Artists may be fundamentally unsuited to write their own promotional materials. They're simply too close to the work and know too much about it. Excess knowledge, and with it the inability to distill the work’s essence and fit it into a marketing vehicle, may be the biggest downside to the whole “lack of objectivity” issue.
Artists who write their own marketing materials—even those who write well—often abandon the best qualities of their work, like brevity, rigor, and alluring ambiguity. They gush about the many influences and inspirations that figure into their work. They expound and explain when really they should tease and allude.
If you agree with the following premise, then it means the assertion above is on target: If I know little or nothing about how a piece of art was made, who made it or why, then I can make that artwork mean anything I want it to mean.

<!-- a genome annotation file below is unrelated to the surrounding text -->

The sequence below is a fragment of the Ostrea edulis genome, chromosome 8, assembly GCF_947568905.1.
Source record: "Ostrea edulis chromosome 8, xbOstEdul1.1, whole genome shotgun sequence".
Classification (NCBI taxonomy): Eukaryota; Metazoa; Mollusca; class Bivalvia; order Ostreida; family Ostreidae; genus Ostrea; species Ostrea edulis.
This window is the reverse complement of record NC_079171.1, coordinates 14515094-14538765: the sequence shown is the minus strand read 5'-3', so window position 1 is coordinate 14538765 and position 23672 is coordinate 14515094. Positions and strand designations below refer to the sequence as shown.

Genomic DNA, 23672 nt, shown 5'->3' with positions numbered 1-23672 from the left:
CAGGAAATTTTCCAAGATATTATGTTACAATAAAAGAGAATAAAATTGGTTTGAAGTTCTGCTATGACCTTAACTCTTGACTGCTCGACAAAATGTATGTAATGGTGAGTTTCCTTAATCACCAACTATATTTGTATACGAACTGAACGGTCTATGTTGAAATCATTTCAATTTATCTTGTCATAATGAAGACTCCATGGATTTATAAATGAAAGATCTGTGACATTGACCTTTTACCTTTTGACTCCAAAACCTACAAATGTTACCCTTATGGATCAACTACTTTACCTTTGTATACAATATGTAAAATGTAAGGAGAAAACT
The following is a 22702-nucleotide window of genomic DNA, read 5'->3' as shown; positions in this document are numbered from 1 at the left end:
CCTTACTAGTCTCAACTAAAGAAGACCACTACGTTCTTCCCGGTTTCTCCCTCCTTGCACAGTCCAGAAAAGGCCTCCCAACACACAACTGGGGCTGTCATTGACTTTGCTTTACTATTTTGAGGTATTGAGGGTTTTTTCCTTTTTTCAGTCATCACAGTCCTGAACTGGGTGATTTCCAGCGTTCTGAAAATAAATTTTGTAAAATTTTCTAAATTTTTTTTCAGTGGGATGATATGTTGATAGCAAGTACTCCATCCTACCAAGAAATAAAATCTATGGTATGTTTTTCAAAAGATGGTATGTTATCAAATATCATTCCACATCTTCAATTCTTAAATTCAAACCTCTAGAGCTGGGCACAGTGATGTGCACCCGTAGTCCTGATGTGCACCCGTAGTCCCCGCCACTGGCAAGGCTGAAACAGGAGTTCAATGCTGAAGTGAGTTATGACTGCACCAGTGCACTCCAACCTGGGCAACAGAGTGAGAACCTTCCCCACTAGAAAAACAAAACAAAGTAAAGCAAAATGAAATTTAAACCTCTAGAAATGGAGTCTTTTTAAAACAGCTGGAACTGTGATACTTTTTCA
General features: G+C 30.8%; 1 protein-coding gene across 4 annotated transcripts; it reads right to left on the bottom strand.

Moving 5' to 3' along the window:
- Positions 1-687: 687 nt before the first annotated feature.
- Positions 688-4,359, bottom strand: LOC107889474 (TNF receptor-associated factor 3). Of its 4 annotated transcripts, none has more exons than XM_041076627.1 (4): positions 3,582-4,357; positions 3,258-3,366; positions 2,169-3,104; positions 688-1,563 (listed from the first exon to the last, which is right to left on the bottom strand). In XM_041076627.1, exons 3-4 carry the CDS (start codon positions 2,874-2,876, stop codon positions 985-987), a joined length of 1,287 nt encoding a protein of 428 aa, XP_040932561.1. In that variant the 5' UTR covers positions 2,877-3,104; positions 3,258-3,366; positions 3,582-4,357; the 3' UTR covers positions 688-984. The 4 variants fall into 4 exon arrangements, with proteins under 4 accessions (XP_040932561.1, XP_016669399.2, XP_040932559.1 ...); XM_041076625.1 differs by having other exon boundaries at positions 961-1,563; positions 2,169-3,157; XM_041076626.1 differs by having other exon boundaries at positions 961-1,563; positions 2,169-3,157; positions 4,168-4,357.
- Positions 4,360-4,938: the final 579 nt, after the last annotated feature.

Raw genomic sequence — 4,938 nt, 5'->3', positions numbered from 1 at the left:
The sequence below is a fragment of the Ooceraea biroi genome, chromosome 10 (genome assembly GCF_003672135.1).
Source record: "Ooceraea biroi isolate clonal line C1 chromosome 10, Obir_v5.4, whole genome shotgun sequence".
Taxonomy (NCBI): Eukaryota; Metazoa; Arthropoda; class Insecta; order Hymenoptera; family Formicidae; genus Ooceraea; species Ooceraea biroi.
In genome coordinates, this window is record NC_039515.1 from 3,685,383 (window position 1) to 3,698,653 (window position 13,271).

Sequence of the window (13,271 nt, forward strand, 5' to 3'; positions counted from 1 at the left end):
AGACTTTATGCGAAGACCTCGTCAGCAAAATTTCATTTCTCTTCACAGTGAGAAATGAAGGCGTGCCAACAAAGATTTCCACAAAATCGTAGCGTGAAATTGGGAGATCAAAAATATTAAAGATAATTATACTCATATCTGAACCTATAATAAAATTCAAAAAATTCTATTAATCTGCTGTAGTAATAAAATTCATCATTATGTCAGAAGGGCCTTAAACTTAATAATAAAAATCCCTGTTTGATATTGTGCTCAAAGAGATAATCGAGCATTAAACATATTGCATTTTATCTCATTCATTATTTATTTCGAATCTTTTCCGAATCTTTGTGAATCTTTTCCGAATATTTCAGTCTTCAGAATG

When the artist allows people to define her art themselves, the work can function or signify in ways that she never imagined, and thus expand beyond its origins/intent.
Faulkner said "Kill your darlings." That is, jettison those attachments that clutter your work. Fixations can be huge impediments in art. That goes doubly in marketing . . . When it comes to promoting art (if not everything), less is more.
Click label below (Marketing Strategy for Artists) for Parts 1-3. Click Arts promotion for all posts on this topic.
To learn more about writing and strategic communications that can amplify your voice, contact me at ajeisenstat[at]gmail[dot]com, or visit my portfolio AdamEisenstat.com and LinkedIn profile.